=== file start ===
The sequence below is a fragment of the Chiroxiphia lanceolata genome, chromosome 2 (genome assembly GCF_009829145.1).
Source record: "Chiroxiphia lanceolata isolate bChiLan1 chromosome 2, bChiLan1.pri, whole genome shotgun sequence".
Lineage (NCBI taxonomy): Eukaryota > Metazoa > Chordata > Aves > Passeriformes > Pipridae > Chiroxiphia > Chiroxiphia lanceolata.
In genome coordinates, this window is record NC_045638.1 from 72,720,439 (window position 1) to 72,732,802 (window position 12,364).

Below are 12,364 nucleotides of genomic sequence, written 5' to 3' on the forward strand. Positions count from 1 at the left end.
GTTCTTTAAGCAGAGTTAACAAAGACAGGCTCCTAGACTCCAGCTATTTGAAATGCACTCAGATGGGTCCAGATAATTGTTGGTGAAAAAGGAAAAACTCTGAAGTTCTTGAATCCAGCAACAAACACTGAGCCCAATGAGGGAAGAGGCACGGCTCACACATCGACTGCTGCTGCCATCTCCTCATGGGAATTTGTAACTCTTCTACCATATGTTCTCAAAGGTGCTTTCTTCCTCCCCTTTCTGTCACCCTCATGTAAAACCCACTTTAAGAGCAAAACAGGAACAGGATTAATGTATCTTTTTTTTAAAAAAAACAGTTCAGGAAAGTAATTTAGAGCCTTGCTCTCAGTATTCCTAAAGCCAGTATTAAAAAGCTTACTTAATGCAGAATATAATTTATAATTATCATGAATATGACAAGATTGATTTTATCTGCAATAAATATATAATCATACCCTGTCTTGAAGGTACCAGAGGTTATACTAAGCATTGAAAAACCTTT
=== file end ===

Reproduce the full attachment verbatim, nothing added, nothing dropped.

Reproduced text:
The sequence below is a fragment of the Chiroxiphia lanceolata genome, chromosome 2 (genome assembly GCF_009829145.1).
Source record: "Chiroxiphia lanceolata isolate bChiLan1 chromosome 2, bChiLan1.pri, whole genome shotgun sequence".
Lineage (NCBI taxonomy): Eukaryota > Metazoa > Chordata > Aves > Passeriformes > Pipridae > Chiroxiphia > Chiroxiphia lanceolata.
In genome coordinates, this window is record NC_045638.1 from 72,720,439 (window position 1) to 72,732,802 (window position 12,364).

Below are 12,364 nucleotides of genomic sequence, written 5' to 3' on the forward strand. Positions count from 1 at the left end.
GTTCTTTAAGCAGAGTTAACAAAGACAGGCTCCTAGACTCCAGCTATTTGAAATGCACTCAGATGGGTCCAGATAATTGTTGGTGAAAAAGGAAAAACTCTGAAGTTCTTGAATCCAGCAACAAACACTGAGCCCAATGAGGGAAGAGGCACGGCTCACACATCGACTGCTGCTGCCATCTCCTCATGGGAATTTGTAACTCTTCTACCATATGTTCTCAAAGGTGCTTTCTTCCTCCCCTTTCTGTCACCCTCATGTAAAACCCACTTTAAGAGCAAAACAGGAACAGGATTAATGTATCTTTTTTTTAAAAAAAACAGTTCAGGAAAGTAATTTAGAGCCTTGCTCTCAGTATTCCTAAAGCCAGTATTAAAAAGCTTACTTAATGCAGAATATAATTTATAATTATCATGAATATGACAAGATTGATTTTATCTGCAATAAATATATAATCATACCCTGTCTTGAAGGTACCAGAGGTTATACTAAGCATTGAAAAACCTTT